Although I never run for time anymore I'm still a lot like this. I now push for distance and plan some crazy ultras in the next few years. I run slow, but I still push my body to the limit. To me it's all about reaching my goals and that is now distance.

Jim ... 50after40 said...

That's awesome - I love the part about whoever can endure the pain longer, does the best. This is a great post, I'm going to print it and read it again and again. Thanks!

Kovas said...

Have a great (painful?) race this weekend!

Julie Ard James said...

Good luck to you!! YOu have no idea who inspirational you are!! :)

Jennifer said...

Ha ha Ginny, this is most definitely you to the core! Some of us want to be just joggers, but no matter how I try I have never actually been able to just run for fun, almost always I get part way into the race and then figure, why not just go for it! Have a SUPER weekend! I am praying for cold.

winstead family said...

oh how i needed to read this post right now. i'm running new orleans too (the half). it was my first 1/2 last year and my 4th half since then. last year i was in a place so deep and dark dealing with the death of my mom (from stage 4 cancer) and a newborn, i just ran it to prove to her that i was going to stick to something and never quit. this year i am running it for a personal time goal and i'm scared to death...of the PAIN!!! i haven't been able to figure it out until now. i tend to be an all or nothing person...and as soon as i think i can't do it, i quit. i walk. then i get mad and go again. this year i want to go until i can't go anymore and honestly i'm terrified, but this post puts it all in perspective and i, too, want to "battle the pain." thanks for sharing!

Happy Feet 26.2 said...

you guys are so awesome!

Jenny - I hope you run the race of :your life" for your Mom.

winstead family said...

Ok I'm going to look for you!!! Thank u for the comment on my blog! I love your log :)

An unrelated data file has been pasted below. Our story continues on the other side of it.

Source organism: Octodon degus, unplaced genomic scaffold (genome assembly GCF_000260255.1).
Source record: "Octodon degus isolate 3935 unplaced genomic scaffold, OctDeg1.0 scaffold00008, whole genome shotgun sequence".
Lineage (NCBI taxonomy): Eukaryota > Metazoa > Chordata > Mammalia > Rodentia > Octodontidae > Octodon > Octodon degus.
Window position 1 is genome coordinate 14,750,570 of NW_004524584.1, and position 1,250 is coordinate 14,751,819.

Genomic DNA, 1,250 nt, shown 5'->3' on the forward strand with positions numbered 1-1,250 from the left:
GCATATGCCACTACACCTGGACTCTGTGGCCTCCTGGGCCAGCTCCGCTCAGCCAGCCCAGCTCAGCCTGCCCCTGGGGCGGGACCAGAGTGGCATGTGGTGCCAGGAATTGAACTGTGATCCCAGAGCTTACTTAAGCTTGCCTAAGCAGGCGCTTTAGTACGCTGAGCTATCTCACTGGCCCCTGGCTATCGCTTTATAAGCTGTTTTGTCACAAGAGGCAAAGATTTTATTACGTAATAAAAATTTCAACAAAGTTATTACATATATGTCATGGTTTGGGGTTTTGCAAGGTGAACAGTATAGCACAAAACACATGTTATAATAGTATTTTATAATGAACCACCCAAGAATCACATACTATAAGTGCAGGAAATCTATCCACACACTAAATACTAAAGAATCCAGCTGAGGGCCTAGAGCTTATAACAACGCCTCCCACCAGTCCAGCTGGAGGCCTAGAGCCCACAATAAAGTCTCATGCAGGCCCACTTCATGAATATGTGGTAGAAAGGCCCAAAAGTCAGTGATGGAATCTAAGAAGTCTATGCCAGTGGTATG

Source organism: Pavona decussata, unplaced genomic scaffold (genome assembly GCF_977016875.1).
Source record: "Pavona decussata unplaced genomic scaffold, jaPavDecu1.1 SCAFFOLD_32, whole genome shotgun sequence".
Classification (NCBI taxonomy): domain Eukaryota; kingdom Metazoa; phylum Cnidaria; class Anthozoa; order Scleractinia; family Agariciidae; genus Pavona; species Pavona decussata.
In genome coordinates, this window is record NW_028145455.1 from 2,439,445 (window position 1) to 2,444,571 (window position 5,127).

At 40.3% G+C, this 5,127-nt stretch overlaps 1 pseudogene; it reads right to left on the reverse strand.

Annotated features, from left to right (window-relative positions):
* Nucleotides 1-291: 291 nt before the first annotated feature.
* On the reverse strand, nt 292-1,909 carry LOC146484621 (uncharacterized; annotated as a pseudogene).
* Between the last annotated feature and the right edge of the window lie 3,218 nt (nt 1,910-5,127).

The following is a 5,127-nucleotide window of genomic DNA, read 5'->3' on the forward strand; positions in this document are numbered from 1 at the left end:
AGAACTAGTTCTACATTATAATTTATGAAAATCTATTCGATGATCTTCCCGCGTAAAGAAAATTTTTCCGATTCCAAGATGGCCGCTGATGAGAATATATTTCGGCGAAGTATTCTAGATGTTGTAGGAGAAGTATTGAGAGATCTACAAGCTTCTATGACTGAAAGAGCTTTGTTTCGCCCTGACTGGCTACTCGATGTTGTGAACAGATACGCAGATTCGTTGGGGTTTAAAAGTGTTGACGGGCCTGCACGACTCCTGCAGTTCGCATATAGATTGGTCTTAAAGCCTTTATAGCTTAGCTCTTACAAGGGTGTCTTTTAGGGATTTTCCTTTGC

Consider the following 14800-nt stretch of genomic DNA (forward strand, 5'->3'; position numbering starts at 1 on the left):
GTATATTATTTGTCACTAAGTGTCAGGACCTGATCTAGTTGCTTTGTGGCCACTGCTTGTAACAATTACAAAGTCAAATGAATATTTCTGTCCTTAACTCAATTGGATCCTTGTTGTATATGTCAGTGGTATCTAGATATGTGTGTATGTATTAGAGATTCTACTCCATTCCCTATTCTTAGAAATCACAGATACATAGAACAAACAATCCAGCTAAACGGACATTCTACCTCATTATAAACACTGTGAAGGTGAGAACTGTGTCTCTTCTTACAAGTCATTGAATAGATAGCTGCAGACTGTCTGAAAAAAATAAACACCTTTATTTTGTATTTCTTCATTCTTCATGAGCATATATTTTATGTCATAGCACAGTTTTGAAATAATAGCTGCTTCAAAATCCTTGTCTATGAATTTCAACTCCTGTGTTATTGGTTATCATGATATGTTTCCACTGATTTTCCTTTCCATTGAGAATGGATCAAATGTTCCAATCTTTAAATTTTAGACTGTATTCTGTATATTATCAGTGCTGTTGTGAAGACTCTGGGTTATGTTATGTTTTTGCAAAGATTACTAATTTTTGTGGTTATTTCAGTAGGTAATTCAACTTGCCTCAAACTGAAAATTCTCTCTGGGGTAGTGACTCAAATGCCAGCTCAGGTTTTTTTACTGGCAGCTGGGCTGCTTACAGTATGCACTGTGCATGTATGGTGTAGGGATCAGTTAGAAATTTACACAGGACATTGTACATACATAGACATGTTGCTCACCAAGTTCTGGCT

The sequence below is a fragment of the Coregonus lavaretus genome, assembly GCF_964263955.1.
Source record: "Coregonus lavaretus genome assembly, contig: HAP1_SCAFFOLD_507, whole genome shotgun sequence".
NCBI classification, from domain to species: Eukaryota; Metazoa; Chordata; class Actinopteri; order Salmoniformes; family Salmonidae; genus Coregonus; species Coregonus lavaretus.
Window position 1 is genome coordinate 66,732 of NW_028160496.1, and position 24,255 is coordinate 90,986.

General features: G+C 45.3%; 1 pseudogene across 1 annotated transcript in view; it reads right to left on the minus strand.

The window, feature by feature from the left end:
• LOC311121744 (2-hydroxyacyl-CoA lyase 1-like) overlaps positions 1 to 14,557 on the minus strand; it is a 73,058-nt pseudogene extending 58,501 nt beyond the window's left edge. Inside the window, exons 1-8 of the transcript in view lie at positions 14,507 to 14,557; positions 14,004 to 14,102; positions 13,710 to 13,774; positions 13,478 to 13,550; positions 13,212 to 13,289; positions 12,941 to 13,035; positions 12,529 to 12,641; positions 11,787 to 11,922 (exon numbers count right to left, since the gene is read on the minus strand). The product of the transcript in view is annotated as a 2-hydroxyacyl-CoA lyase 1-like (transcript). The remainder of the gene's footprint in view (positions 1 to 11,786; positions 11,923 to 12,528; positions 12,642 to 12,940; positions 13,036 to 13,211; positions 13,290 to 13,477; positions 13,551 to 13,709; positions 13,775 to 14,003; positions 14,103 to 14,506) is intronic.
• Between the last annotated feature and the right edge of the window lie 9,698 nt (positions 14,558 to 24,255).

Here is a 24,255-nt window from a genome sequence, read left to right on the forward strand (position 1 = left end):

Chris K said...

FYI, you can race, run, or job in San Diego. Just saying.

This is a mantra that I used to carry in my wallet before it got stolen. It's from a famous Japanese poet.

We must embrace pain and burn it as fuel for our journey.

Chris K said...

Ooops, I meant jog, not job.

Donna said...

Great post!!! I wish I could run just for fun - have tried many times, but I find I look at the distance, the time, the SOMETHING!!! Actually, I think that may be what took me out for a while. I'm trying to re-learn how to run now and do it for fun, but I'm only kidding myself. I am driven and will only do this if I can get faster, go further, and get stronger than before. (And let's be honest - my fast is your slow "jog"....but it keeps me moving on!)

Carlee said...

I really liked this post. Have a great race!!!

Jenn said...

Really good post Ginny! Lots of food for thought here! GOOD LUCK!!!!

Erin C. said...

Thanks for posting this...I follow Josh Cox on Twitter and he seems to be able to find just the right things to say to connect with those of us for whom running is a lifestyle and yet still a challenge regardless. I'm preparing to run my first marathon in May and all I've gotten from everyone --- family and friends--- is the question, "Why are you doing this?" They don't understand...even if I have to "jog/walk" the last six or seven miles, it's a challenge to me. I always want to push myself and learn more about who I really am. Otherwise, you don't learn much about anything, including who you are and what you can accomplish, at all...

Thanks again for posting this article!

lindsay said...

haven't read that article by josh - it was good! hope the half mar goes well today. i'm not very good at "just running" a race. i should have done that yesterday but i just couldn't handle the idea of run/walking it for some reason.

HappyTrails said...

Nice run Ginny - 1:48 - must have been your kind of weather ;-)

2 Slow 4 Boston said...

I agree/relate with this post 100%. I've been running over 10 years now, and I'm still in a position to PR, and that is what drives me the most (along with BQing). I'm not getting any younger. I want to keep getting faster until age catches up to me. Then I'll find another reason to run.

Like you, my first marathon took over 5 hours, like you, I'm now under 4 hours.